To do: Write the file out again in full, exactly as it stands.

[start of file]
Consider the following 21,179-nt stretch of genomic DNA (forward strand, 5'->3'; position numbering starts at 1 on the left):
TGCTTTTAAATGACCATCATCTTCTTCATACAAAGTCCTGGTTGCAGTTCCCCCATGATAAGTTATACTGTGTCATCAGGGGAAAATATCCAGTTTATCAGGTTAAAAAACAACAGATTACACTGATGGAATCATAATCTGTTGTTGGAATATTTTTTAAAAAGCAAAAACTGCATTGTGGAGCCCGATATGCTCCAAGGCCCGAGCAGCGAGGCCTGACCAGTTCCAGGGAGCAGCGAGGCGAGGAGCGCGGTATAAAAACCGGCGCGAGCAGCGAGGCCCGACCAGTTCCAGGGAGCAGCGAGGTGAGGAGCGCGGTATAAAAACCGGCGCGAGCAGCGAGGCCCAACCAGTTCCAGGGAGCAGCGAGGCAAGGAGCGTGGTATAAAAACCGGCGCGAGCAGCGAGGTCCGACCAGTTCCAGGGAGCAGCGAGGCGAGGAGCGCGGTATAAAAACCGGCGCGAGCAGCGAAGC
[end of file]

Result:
Consider the following 21,179-nt stretch of genomic DNA (forward strand, 5'->3'; position numbering starts at 1 on the left):
TGCTTTTAAATGACCATCATCTTCTTCATACAAAGTCCTGGTTGCAGTTCCCCCATGATAAGTTATACTGTGTCATCAGGGGAAAATATCCAGTTTATCAGGTTAAAAAACAACAGATTACACTGATGGAATCATAATCTGTTGTTGGAATATTTTTTAAAAAGCAAAAACTGCATTGTGGAGCCCGATATGCTCCAAGGCCCGAGCAGCGAGGCCTGACCAGTTCCAGGGAGCAGCGAGGCGAGGAGCGCGGTATAAAAACCGGCGCGAGCAGCGAGGCCCGACCAGTTCCAGGGAGCAGCGAGGTGAGGAGCGCGGTATAAAAACCGGCGCGAGCAGCGAGGCCCAACCAGTTCCAGGGAGCAGCGAGGCAAGGAGCGTGGTATAAAAACCGGCGCGAGCAGCGAGGTCCGACCAGTTCCAGGGAGCAGCGAGGCGAGGAGCGCGGTATAAAAACCGGCGCGAGCAGCGAAGC